Wondering how to use the SPI (Serial Peripheral Interface) in Raspberry Pi? This blog post will show you exactly how you can use it to control two external peripheral devices.
Serial Peripheral Interface (SPI) is an synchronous serial bus commonly used to send data between micro controllers and small peripherals such as shift registers, sensors, and SD cards.
It uses separate clock (SCK) and data lines (MISO, MOSI), along with a select line(SS) to choose among the multiple slave devices.
With SPI, we can interface multiple peripheral devices as SPI slaves and control them with the SPI master. In general, each slave will need a separate SS line. To talk to a particular slave, the SPI master makes that slave’s SS line low and keeps the rest of them high (you don’t want two slaves activated at the same time, or they may both try to talk on the same MISO line resulting in garbled data). Lots of slaves will require lots of SS lines. If you’re running low on SS output lines then there are binary decoder chips that can multiply your SS outputs.
Raspberry Pi 3 supports two chip select (CE) lines to interface with two SPI slave devices.
If you try to locate the SPI pins in the pin diagram above, you can see that GPIO10 and GPIO11 represent CE0 and CE1. A little closer inspection will also reveal the MISO, MOSI, and SCLK pins. Look out for them.
Let’s build a real working circuit to demonstrate SPI in action. We will use the Raspberry Pi 3 as the SPI Master. To witness the capability of SPI for controlling more than one slave device, I have chosen two Arduino UNO boards as SPI slaves for this demo.
Arduino/Genuino Uno is a microcontroller board based on the ATmega328P (datasheet). Check out the documentation of Arduino UNO to understand its pin configuration. For this demo, I have set up each Arduino UNO (SPI slave) with two LEDs. At any given point of time, one slave will receive a command from the Raspberry Pi (SPI Master) to toggle the LEDs. The slave selection and command transmission are controlled by two push buttons.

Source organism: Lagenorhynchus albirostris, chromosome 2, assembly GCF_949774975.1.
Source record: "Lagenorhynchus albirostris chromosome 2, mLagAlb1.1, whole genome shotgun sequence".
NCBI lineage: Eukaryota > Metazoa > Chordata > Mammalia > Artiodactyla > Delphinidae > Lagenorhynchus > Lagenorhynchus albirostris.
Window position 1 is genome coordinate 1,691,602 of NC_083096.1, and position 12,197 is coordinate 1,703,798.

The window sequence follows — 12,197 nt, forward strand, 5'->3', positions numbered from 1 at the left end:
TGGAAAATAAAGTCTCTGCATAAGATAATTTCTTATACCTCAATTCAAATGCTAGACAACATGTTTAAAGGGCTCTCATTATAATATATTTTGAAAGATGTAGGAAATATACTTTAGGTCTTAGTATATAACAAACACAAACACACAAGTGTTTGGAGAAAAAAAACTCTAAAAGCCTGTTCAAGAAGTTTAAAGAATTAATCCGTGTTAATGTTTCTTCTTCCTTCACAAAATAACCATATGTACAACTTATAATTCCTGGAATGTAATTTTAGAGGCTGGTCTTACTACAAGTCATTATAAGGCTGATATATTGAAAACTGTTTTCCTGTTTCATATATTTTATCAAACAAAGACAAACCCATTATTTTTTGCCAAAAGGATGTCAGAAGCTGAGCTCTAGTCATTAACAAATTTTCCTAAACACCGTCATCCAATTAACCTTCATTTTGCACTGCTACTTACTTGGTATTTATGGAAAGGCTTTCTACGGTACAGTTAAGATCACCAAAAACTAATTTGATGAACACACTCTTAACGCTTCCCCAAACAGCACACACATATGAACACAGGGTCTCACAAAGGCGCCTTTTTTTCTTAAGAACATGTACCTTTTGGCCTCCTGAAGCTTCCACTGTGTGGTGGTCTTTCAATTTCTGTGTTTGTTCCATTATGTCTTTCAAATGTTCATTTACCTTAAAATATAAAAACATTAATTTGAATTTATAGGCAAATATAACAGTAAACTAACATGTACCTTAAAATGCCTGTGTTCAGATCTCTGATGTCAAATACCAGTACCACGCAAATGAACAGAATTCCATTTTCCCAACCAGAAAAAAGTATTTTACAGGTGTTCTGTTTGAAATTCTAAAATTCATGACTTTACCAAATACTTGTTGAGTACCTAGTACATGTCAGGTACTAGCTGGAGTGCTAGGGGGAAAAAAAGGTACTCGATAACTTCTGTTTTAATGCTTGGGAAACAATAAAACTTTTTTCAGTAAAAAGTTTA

You will need the following hardware to execute this project.
You can also get the electronic kit* that contains all the passive components such as resistors, buttons, connecting wires and breadboard.
Here is the schematic connection for the hardware setup. Check out the resistor color codes to make sure you are using the correct pull up/down resistor configuration. The Vcc and ground connections are indicated with red and black wires respectively.
Once set up the circuit will function as follows.
(Note: At the time of writing this post, I did not have access to two Arduino UNO boards, hence I have used one UNO and one ATmega328P chip. Procedures given in the blog post are for Arduino UNO but will work with standalone ATmega328P also as long as you know how to program it.)
Sounds interesting? Let’s set up the software components for Arduino UNO and Raspberry Pi 3 to breath some life in this circuit.
Power on the hardware setup and make sure that you can access the Arduino UNOs via the USB of your computer and can login to Raspberry Pi terminal (via ssh or direct display connection). We are assuming that your Raspberry Pi has the Python interpreter installed along with the GPIO and spidev python libraries. If you are using Raspbian OS then these libraries should already present in your python environment.
Before proceeding, we need to install Arduino IDE on a computer from which you will connect to the Arduino UNO.
Installing the Arduino IDE
– Download and Install Latest Version of Arduino IDE
– Start Arduino IDE and Plug one of the Arduino UNO board.
Step 1: Clone the GitHub repository under your home directory, using the following link
git clone https://github.com/suryasundarraj/rpi-series.git
Step 2: Open the file rpi-series/spi_communication/arduino_spi/arduino_spi.ino from this repo in Arduino IDE
Step 3: Select the Board from Tools – > Board – > Arduino UNO
Step 4: Select the USB Port from Tools – > Port – > COMXX
Step 5: Upload the Code on the Arduino UNO.
Repeat the step 5 for the second board as well. With this, both the boards are configured as SPI slave.
Before proceeding, make sure that you can access the Raspberry Pi 3 terminal, either directly or through SSH.
Step 1: Log into the raspberry pi console and clone the GitHub repository under your home directory, using the following link
git clone https://github.com/suryasundarraj/rpi-series.git
Step 2: Under the “rpi-series” navigate to “spi_communication“. Open the spi_communication folder using following command
cd rpi-series cd spi_communication
Step 3: Run the script
Now the Raspberry Pi is configured as SPI master. Go ahead and play with the circuit and see if you can affect the toggling of LEDs connected to the two Arduino UNOs by selecting them through the push button.
Like I have said before, I would encourage you to try your hands on this circuit. SPI has got a lot fo real world applications and is ideally suited for one-to-many form of communication between hardware devices. So knowing it will be a great skillset for a hardware developer.
I will be back soon with one more hardware interface that is integral to the Raspberry Pi’s arsenal, the I2C. Until then, keep DIYing and don’t forget to comment in case you need my help.
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Surya is a hardware buff and tinkerer who loves all the stuff around IoT. He is a specialist in building proof-of-concepts around electronic hardware and conceptualizing use cases and solutions for Internet of Things. When not working with hardware, Surya can still be found fiddling with some crazy hardware design, trying to bring out an idea out of a raw circuit.
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